Last weekend, amidst all the celebrations of Team GB’s phenomenal success, an unlikely image emerged.
Either side of some athletes (I forget who, such was the significance of the rest of the photo) stood London mayor Boris Johnson and Labour leader Ed Miliband.
Both were beaming. Milband even tweeted it.
Perhaps their smiles were reflecting the national mood of triumph. Maybe they just smiled because they’re politicians and this was a photo op. Or maybe they were both aware of an almost surreal bond between them now; that for entirely separate reasons they are both enjoying the sight of David Cameron on the ropes.
Put simply, the prime minister is being squeezed by two equally implausible candidates for his job. Jokers to the Left of him, clowns to the Right, and he’s stuck in the middle with Clegg.
It’s a dangerous place to be – undermined by his party’s Mayor of London, attacked by the opposition and hamstrung by his deputy. To this triumvirate we can add a fourth problem into the mix; his party’s patience is slipping away faster than Usain Bolt in a hurry.
Donations are drying up (and moving to UKIP), membership is down, conference attendance will be thin and morale is low.
Many Tory activists now say in public that which they would only voice in private just a few months ago; that they won’t campaign for Cameron’s Conservatives at the next election.
Why should they? They want their concerns about Europe addressed, they distrust the arrogant way in way gay marriage is being forced through and they don’t know why so much money is spent abroad when soldiers are receiving their P45s on the frontline.
Far from responding to these concerns (which are not limited to members of the Tory Party) there appears to a mild disdain for party activists from both Downing Street and CCHQ.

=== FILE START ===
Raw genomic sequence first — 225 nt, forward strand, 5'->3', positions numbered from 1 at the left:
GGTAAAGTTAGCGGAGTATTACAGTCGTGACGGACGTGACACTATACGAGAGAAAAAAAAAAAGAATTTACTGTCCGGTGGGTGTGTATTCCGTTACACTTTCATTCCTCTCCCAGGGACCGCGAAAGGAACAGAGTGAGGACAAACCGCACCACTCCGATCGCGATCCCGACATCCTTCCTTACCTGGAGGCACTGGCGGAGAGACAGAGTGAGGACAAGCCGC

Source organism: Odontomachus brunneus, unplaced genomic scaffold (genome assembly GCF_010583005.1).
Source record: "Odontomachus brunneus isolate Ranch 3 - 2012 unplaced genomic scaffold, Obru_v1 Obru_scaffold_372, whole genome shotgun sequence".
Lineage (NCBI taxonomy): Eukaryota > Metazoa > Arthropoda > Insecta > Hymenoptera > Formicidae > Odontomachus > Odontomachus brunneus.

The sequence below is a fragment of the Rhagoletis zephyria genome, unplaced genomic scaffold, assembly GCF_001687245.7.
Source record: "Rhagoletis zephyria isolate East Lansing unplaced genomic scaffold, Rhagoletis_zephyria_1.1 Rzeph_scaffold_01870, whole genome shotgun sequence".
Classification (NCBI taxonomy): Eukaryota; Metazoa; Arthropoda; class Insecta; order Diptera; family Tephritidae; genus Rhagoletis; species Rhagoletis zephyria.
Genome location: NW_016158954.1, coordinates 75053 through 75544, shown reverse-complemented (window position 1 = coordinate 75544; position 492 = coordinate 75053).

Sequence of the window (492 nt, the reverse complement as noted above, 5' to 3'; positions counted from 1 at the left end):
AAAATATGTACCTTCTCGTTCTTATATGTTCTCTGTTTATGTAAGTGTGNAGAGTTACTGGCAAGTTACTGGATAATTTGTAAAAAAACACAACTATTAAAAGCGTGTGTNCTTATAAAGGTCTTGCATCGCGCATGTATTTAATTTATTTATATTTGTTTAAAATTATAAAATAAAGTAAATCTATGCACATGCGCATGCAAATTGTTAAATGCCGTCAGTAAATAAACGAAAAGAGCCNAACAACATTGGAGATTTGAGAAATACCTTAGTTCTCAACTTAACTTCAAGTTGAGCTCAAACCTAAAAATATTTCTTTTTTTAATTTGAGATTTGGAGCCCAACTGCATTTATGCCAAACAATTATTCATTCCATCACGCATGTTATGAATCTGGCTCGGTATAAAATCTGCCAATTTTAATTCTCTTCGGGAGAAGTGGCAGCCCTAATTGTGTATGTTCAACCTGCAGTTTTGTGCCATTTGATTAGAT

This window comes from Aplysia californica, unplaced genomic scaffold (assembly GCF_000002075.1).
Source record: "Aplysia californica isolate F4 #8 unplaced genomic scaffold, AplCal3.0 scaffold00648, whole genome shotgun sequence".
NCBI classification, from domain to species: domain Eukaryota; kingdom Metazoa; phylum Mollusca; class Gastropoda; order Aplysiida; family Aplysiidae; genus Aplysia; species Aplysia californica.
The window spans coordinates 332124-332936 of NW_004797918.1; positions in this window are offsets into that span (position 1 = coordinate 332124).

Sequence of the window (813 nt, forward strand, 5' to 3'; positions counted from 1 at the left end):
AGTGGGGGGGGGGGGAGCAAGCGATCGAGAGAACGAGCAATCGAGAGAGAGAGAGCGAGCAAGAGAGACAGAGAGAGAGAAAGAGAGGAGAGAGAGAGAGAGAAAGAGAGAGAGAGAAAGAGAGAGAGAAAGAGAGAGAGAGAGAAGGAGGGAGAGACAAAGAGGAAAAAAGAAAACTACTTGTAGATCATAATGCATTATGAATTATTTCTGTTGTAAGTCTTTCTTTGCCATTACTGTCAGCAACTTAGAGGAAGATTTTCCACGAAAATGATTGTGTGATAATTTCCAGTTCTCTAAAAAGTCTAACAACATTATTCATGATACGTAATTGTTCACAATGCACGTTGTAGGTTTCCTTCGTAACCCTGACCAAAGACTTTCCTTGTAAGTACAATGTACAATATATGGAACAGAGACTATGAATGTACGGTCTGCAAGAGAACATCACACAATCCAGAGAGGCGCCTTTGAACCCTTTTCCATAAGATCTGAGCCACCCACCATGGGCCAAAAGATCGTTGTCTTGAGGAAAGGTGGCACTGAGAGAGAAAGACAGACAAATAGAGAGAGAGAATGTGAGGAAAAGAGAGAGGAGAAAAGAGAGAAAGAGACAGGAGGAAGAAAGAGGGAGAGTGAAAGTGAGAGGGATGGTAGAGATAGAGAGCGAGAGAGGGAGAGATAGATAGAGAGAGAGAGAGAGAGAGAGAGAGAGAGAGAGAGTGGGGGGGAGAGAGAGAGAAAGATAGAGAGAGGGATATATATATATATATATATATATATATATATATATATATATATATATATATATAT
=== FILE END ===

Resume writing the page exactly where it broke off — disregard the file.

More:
It’s come to something when Baroness Warsi has to ring round local associations and beg them to send delegates to the autumn conference. As I understand it, these calls are “one way conversations”.
It is against this backdrop the deputy PM is calling for “a rebalancing” of the coalition.
To many conservatives, the coalition has been alarmingly unbalanced since its inception.
Clegg calls it a “two way street” and if we accept this image we should think of 307 cars heading in one direction and a coach carrying 57 Lib Dems in the other. How’s that for balance?
The fact is that Cameron has to fight a battle on multiple fronts now.
Mortar fire from the opposition as the economy tanks, sniping from City Hall as London’s super summer goes to the Mayor’s head, the odd grenade from his backbenches and psychological warfare from his deputy.
To labour the metaphor, he has to rally his troops. Clegg’s political life is counting down to the next election and whatever grim fate awaits him and his party.
At the moment, the same can be said for Cameron.
As the unlikely spectres of Boris and Miliband wait in the shadows, the PM and his deputy face defeat under almost any scenario currently being discussed in the bars of Westminster.
As they figure out how to survive the coming winter, at least they have that in common.
Christian May is a consultant with Media Intelligence Partners and tweets at @christianjmay